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Dividing Property in Divorce in Maryland

Marital Property

Marital property is all property that has been acquired during the marriage, including (but not limited to):

  • Real estate property (such as a house, condominium, or land)
  • Bank accounts
  • Retirement and pension assets
  • Stock
  • Furniture
  • Cars
  • Boats
  • And other personal property

Nonmarital Property

Non-marital property falls into one of the following categories: (1) the property you owned prior to your marriage; (2) the property you acquired during your marriage by inheritance or gift from third parties (not your spouse); or (3) any property directly traceable to any of the above sources.  In divorce, each party will keep their non-marital property, provided they are able to prove that the property was directly acquired from one of the three categories listed above.  

Maryland is an Equitable Distribution State

This means that each spouse should be able to walk away from the marriage with an equal share of marital assets (and debts).  However, this does not mean that every account is simply divided equally in half and turned over to each party. It means that if one person receives an asset of considerable value, the other party may receive multiple assets that add to equal value to make up for any shortfall.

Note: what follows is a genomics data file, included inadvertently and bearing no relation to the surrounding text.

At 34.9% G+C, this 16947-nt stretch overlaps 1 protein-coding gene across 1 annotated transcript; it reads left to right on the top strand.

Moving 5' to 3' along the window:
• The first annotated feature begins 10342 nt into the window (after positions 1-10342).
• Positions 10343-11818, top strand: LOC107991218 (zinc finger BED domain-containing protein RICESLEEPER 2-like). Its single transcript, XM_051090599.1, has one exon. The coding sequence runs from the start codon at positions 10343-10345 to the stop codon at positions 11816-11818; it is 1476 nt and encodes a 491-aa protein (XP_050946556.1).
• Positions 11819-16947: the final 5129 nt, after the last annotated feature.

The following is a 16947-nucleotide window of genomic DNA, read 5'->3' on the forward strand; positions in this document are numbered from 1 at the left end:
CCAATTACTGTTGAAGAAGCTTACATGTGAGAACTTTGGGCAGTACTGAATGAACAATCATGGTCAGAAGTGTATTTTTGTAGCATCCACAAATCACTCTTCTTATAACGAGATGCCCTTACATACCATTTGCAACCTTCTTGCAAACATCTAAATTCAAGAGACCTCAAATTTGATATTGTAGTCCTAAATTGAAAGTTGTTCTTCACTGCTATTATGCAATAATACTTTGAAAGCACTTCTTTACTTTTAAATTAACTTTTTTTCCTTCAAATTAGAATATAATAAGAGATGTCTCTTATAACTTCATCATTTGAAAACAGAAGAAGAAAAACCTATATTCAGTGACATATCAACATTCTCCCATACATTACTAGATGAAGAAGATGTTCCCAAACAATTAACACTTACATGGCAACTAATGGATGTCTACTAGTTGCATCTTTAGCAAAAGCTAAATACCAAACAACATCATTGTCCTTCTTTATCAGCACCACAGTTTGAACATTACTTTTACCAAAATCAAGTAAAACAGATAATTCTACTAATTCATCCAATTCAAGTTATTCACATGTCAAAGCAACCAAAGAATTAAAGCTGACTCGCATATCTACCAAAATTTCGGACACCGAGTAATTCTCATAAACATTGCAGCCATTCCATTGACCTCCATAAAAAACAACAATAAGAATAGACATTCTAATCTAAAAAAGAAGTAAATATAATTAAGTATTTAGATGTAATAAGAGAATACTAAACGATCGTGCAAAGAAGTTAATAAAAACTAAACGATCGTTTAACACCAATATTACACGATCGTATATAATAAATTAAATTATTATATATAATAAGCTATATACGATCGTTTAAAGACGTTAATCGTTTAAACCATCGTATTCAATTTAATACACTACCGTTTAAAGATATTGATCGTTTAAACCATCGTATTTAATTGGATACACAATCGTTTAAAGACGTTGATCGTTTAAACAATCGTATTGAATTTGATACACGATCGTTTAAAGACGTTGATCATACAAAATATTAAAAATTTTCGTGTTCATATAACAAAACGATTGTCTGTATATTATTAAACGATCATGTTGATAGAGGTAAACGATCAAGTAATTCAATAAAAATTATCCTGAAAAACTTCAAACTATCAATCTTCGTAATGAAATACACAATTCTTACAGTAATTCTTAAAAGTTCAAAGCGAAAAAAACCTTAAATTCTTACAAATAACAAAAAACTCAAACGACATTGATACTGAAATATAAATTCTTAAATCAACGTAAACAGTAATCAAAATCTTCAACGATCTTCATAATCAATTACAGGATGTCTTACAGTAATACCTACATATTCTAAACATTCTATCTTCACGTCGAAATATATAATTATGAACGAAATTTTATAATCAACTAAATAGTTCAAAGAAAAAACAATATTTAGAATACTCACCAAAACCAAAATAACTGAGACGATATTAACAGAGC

Why Property Division Matters

When seeking a divorce, it is common for numerous couples to simply want an even split of property. This is something that they may deem as fair; however, when it comes to Maryland family law, how property is divided does matter.  Indeed, it can affect other aspects of a divorce settlement, simply meaning that by accepting certain terms, one spouse may find that he or she is giving up other things that could be beneficial after a divorce is finalized.  Additionally, how property is divided can also affect how much child support or spousal support one may be awarded.

To learn more about how property division can affect these areas, please visit our firm's website. Here you will also learn about how we can help you with any other property division problems.  

Attorney Dana Whitten represents clients in courts in most Maryland counties, including Montgomery County, where our Rockville office is conveniently located near the courthouse. We invite you to contact us at (301)762-2528 or using our online contact form to schedule a consultation. We look forward to working with you on your case.

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